Are threats turning the table on the effective use of technology?

If business and their risk managers were not aware of the threat that can be posed by the increasing reliance in technology,  this week will have served as a stark reminder.

The headline issue has been the revelation that Russian hackers have breached 632,000 Department of Justice and Pentagon email addresses as part of the MOVEit cyberattack.

The Russian hackers have it seemed exploited a weakness in the hackers targeted weaknesses in the file transfer software MOVEit file transfer software which is used by a number of UK government agencies.

While the attack was carried out in late May it was not until this week that the event was publicly announced. The breaches have been blamed on the Russian-speaking ransomware group CLoP, which has taken credit for other hacks involving MOVEit.

It has promoted warnings to business that they need to ensure that their systems have the necessary protection.

However a study issued this week went to highlight that  CEO and chief information security officers (CISO) are unaware of how the use of artificial intelligence is increasing the sophistication of attacks.

The research by  cybersecurity consultancy, Gemserv, found that the cyber threat landscape is expected to become increasingly volatile, further exacerbated by this year’s geopolitical tensions.

It revealed 38% of respondents anticipate a significant increase in cyberattacks utilising deep fake AI technologies over the next five years, with an additional 45% expecting a moderate rise. In total, 83% of respondents  said they believe that generative AI will play a more prominent role in cyberattacks. However, just 16% of respondents consider their organisations to have an excellent understanding of these advanced AI tools.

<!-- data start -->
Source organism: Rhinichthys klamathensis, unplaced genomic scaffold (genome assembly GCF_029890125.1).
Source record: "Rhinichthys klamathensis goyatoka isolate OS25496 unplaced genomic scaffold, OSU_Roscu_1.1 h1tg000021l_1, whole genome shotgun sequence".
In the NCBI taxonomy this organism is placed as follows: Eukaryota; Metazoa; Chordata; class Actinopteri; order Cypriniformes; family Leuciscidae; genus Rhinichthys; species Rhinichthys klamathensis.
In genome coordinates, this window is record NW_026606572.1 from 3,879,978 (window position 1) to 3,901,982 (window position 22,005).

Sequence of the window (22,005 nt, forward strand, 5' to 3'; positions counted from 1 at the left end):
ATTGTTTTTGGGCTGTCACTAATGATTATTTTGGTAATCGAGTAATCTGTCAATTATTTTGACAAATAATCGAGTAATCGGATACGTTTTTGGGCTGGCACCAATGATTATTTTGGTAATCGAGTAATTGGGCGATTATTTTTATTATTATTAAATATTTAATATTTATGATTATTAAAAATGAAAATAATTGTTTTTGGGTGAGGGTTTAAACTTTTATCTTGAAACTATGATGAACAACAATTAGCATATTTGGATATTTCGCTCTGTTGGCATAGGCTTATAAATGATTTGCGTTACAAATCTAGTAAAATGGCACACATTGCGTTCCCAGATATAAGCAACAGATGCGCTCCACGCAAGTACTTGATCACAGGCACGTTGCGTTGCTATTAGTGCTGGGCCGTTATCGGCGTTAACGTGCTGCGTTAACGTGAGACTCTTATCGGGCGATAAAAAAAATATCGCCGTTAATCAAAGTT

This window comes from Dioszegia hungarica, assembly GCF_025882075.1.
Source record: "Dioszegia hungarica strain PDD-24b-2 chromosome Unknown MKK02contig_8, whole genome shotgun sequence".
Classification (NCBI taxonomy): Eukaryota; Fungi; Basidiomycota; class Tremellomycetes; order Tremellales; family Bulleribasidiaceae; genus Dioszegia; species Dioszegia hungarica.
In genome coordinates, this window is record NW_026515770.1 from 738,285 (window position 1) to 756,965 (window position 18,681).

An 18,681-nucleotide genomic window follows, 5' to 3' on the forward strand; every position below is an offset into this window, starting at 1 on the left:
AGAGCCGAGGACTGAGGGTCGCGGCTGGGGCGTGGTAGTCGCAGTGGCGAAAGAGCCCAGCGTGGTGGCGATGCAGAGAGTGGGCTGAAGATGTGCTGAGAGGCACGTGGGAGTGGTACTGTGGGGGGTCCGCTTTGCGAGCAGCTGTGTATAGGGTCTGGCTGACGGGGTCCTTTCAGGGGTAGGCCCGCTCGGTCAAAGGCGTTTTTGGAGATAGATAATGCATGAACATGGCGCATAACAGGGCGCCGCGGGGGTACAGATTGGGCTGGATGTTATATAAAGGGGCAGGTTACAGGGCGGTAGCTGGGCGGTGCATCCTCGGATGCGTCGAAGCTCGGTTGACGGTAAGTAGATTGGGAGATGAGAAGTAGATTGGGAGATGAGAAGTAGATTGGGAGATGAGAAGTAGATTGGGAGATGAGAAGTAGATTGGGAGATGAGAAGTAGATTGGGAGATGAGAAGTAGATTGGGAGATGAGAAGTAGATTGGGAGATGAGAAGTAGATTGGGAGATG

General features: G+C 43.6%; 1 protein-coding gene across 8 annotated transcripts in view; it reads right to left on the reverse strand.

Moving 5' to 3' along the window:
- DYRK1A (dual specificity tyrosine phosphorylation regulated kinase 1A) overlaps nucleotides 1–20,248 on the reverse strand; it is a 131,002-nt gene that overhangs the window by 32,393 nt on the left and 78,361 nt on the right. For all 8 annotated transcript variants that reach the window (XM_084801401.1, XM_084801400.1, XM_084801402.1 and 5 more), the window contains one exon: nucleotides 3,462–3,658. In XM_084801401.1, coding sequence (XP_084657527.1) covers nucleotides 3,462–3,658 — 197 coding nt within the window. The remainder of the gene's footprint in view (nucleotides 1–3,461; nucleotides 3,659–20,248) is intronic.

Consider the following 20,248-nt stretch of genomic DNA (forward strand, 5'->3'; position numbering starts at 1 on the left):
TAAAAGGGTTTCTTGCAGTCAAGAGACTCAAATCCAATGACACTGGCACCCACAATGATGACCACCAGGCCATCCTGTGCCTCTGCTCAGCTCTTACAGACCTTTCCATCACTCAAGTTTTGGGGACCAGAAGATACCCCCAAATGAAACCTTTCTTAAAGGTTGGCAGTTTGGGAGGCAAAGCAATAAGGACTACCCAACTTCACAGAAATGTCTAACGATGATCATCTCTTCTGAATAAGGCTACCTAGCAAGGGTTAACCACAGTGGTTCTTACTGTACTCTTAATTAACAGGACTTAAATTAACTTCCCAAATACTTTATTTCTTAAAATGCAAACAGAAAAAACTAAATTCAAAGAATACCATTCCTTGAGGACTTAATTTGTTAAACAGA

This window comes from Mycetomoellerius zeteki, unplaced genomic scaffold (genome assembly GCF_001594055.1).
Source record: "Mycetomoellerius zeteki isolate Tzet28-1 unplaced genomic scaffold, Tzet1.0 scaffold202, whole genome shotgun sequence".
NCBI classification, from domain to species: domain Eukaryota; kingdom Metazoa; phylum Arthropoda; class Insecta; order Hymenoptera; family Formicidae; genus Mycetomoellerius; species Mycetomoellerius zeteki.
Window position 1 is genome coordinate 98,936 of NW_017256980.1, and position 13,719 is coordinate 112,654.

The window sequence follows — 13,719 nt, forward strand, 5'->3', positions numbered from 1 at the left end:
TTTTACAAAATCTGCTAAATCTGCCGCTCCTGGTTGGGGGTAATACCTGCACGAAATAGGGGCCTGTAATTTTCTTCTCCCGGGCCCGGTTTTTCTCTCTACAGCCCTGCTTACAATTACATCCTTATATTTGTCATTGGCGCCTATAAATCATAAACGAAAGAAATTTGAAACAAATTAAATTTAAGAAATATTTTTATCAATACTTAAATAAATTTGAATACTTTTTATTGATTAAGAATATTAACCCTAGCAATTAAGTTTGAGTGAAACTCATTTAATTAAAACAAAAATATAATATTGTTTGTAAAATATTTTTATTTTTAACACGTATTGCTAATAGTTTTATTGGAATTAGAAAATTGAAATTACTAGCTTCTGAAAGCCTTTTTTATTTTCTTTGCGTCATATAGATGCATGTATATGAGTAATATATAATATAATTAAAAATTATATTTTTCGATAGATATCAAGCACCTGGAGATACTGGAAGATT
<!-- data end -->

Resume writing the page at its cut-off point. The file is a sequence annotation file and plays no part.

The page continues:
In all 69% of organisations lack access to either the necessary tooling or cyber threat intelligence, with 8% having neither. It found 78% of CISOs believe the cyber threat landscape will become more complex and challenging over the next 12 months.

A significant 83% of CISOs expect to see more cyber-attacks using generative AI tools.

In the run up to the UK’s hoisting of a global AI risk summit this week the country’s

UK’s secretary of state for Science, Innovation and Technology, Michelle Donelan

Said the world need to take a united approach to the risks that AI can pose and recognise that there will be considerable nuances needed.

“We cannot ignore or dismiss the countless experts who tell us plain and simple that there are risks of humans losing control, that some model outputs could become completely unpredictable and that the societal impacts of AI advances could seriously disrupt safety and security here at home,” she explained. “The Summit will be a moment where we move this discussion forward from the speculative and philosophical. To the scientific and empirical.

“AI is not some phenomenon that is happening to us, it is a force we have the power to shape and direct. I believe we have a responsibility to act now.”

Governments have been told to act now, and businesses will want to do the same. The question is while there is a will is there a way that businesses can protect themselves from a threat in which the playing field, and the rules, are being constantly redrawn?

Jon Guy, Editor,

Emerging Risks